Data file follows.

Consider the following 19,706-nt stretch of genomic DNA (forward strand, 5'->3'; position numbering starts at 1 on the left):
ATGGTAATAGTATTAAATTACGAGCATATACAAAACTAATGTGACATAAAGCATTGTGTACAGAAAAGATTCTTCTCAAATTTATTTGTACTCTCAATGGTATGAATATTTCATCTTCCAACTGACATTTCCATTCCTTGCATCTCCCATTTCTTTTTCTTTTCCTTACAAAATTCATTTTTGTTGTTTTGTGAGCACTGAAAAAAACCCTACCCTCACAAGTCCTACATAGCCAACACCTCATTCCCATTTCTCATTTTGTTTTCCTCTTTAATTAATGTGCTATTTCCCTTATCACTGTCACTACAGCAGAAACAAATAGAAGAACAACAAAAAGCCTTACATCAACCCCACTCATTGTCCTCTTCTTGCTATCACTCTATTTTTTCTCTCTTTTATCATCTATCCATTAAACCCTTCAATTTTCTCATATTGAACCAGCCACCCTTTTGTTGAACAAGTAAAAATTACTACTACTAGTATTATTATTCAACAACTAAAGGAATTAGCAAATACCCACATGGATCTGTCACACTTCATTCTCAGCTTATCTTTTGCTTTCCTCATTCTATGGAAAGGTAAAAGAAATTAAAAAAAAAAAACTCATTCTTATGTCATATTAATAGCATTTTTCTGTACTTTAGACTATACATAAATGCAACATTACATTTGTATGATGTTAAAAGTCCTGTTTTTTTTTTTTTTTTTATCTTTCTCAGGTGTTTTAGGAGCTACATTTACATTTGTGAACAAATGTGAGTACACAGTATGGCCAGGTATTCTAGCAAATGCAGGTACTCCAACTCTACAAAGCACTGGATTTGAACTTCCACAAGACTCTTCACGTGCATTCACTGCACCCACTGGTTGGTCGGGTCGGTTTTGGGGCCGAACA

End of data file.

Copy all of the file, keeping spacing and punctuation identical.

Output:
Consider the following 19,706-nt stretch of genomic DNA (forward strand, 5'->3'; position numbering starts at 1 on the left):
ATGGTAATAGTATTAAATTACGAGCATATACAAAACTAATGTGACATAAAGCATTGTGTACAGAAAAGATTCTTCTCAAATTTATTTGTACTCTCAATGGTATGAATATTTCATCTTCCAACTGACATTTCCATTCCTTGCATCTCCCATTTCTTTTTCTTTTCCTTACAAAATTCATTTTTGTTGTTTTGTGAGCACTGAAAAAAACCCTACCCTCACAAGTCCTACATAGCCAACACCTCATTCCCATTTCTCATTTTGTTTTCCTCTTTAATTAATGTGCTATTTCCCTTATCACTGTCACTACAGCAGAAACAAATAGAAGAACAACAAAAAGCCTTACATCAACCCCACTCATTGTCCTCTTCTTGCTATCACTCTATTTTTTCTCTCTTTTATCATCTATCCATTAAACCCTTCAATTTTCTCATATTGAACCAGCCACCCTTTTGTTGAACAAGTAAAAATTACTACTACTAGTATTATTATTCAACAACTAAAGGAATTAGCAAATACCCACATGGATCTGTCACACTTCATTCTCAGCTTATCTTTTGCTTTCCTCATTCTATGGAAAGGTAAAAGAAATTAAAAAAAAAAAACTCATTCTTATGTCATATTAATAGCATTTTTCTGTACTTTAGACTATACATAAATGCAACATTACATTTGTATGATGTTAAAAGTCCTGTTTTTTTTTTTTTTTTTATCTTTCTCAGGTGTTTTAGGAGCTACATTTACATTTGTGAACAAATGTGAGTACACAGTATGGCCAGGTATTCTAGCAAATGCAGGTACTCCAACTCTACAAAGCACTGGATTTGAACTTCCACAAGACTCTTCACGTGCATTCACTGCACCCACTGGTTGGTCGGGTCGGTTTTGGGGCCGAACA